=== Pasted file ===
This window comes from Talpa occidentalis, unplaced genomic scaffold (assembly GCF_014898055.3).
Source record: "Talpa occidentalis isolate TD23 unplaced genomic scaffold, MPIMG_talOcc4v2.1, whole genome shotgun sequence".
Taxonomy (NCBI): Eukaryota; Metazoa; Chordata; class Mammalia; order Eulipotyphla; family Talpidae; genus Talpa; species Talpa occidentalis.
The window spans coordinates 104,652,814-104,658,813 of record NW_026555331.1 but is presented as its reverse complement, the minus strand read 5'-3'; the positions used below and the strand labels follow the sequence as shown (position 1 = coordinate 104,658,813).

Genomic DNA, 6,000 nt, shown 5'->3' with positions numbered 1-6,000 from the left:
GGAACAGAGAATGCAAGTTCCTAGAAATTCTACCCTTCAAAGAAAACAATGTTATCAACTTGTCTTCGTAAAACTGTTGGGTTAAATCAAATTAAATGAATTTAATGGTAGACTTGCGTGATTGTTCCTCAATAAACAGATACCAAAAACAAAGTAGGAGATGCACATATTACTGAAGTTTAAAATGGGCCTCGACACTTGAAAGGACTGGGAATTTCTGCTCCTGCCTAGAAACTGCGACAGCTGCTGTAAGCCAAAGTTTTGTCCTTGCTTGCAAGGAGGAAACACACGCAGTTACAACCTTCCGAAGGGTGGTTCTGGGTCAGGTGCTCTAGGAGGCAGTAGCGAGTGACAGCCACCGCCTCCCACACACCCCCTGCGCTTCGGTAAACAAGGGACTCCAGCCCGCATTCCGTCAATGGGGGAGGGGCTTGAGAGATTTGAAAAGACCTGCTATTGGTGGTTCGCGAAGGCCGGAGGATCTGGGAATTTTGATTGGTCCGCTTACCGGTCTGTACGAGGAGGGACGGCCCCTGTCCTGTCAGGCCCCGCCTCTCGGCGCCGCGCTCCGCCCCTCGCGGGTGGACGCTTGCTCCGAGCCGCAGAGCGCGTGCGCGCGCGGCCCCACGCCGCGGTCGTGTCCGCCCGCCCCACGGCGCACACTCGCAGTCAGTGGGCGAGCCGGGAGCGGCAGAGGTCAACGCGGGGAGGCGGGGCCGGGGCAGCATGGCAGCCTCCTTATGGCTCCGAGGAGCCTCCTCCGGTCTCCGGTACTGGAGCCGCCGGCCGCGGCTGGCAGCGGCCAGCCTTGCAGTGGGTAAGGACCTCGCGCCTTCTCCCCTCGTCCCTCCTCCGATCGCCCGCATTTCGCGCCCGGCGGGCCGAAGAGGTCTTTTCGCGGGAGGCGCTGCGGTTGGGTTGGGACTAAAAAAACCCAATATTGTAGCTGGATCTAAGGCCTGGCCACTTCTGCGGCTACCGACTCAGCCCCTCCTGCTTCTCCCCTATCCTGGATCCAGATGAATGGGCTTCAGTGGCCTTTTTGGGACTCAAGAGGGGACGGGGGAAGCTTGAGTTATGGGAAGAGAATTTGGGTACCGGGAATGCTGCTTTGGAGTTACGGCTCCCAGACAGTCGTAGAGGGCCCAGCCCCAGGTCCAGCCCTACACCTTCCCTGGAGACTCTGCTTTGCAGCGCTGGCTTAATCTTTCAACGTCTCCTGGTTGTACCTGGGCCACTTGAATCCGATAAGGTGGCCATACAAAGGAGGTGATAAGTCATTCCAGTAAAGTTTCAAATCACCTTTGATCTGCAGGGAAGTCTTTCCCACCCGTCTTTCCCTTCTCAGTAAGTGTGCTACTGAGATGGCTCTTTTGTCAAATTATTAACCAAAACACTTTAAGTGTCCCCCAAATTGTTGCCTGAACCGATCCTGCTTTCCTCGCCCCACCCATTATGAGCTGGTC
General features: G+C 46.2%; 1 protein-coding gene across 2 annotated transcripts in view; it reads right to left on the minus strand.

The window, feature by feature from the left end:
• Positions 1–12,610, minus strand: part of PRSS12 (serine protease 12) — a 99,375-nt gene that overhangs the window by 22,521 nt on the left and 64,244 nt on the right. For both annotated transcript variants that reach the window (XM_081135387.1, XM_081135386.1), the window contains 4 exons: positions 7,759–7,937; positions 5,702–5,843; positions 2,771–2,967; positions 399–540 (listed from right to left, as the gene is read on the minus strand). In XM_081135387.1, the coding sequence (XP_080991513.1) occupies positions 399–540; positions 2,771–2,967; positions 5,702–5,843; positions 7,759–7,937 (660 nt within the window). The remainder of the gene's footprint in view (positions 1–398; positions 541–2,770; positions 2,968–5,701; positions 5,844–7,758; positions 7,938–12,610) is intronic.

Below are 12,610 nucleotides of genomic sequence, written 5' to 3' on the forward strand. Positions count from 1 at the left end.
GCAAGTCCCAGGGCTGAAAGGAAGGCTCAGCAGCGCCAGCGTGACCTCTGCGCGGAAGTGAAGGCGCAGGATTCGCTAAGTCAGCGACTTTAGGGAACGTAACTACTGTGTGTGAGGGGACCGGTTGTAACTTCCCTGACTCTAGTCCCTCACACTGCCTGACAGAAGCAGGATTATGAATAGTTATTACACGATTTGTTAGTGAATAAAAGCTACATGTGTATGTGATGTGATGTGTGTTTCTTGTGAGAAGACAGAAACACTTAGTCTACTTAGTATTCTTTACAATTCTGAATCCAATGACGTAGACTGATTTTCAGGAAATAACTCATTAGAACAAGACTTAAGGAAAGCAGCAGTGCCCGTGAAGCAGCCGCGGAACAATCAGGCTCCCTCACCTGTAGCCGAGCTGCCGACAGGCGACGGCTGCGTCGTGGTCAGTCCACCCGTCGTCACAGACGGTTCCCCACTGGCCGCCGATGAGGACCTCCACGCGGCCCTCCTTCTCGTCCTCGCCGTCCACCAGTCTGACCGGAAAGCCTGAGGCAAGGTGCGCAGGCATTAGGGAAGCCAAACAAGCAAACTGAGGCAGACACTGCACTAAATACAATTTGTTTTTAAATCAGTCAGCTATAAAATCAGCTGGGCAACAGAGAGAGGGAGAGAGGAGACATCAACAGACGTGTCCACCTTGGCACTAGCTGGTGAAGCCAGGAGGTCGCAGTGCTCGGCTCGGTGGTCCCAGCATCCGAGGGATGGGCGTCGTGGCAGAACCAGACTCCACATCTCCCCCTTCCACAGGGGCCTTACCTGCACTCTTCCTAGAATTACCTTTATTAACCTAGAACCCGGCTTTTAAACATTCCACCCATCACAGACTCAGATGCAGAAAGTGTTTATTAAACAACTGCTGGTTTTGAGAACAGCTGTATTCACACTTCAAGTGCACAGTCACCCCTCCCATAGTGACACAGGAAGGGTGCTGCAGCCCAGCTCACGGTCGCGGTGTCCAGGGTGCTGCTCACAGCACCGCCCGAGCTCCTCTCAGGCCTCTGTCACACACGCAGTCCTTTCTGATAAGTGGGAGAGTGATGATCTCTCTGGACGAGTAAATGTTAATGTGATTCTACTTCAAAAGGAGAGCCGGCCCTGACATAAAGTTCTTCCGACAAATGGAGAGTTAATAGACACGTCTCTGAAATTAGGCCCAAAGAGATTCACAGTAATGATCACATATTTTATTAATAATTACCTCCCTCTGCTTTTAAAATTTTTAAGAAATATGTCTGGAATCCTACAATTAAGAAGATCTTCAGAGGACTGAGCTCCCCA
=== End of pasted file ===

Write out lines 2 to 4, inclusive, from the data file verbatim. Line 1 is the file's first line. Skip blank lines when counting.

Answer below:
Source record: "Talpa occidentalis isolate TD23 unplaced genomic scaffold, MPIMG_talOcc4v2.1, whole genome shotgun sequence".
Taxonomy (NCBI): Eukaryota; Metazoa; Chordata; class Mammalia; order Eulipotyphla; family Talpidae; genus Talpa; species Talpa occidentalis.
The window spans coordinates 104,652,814-104,658,813 of record NW_026555331.1 but is presented as its reverse complement, the minus strand read 5'-3'; the positions used below and the strand labels follow the sequence as shown (position 1 = coordinate 104,658,813).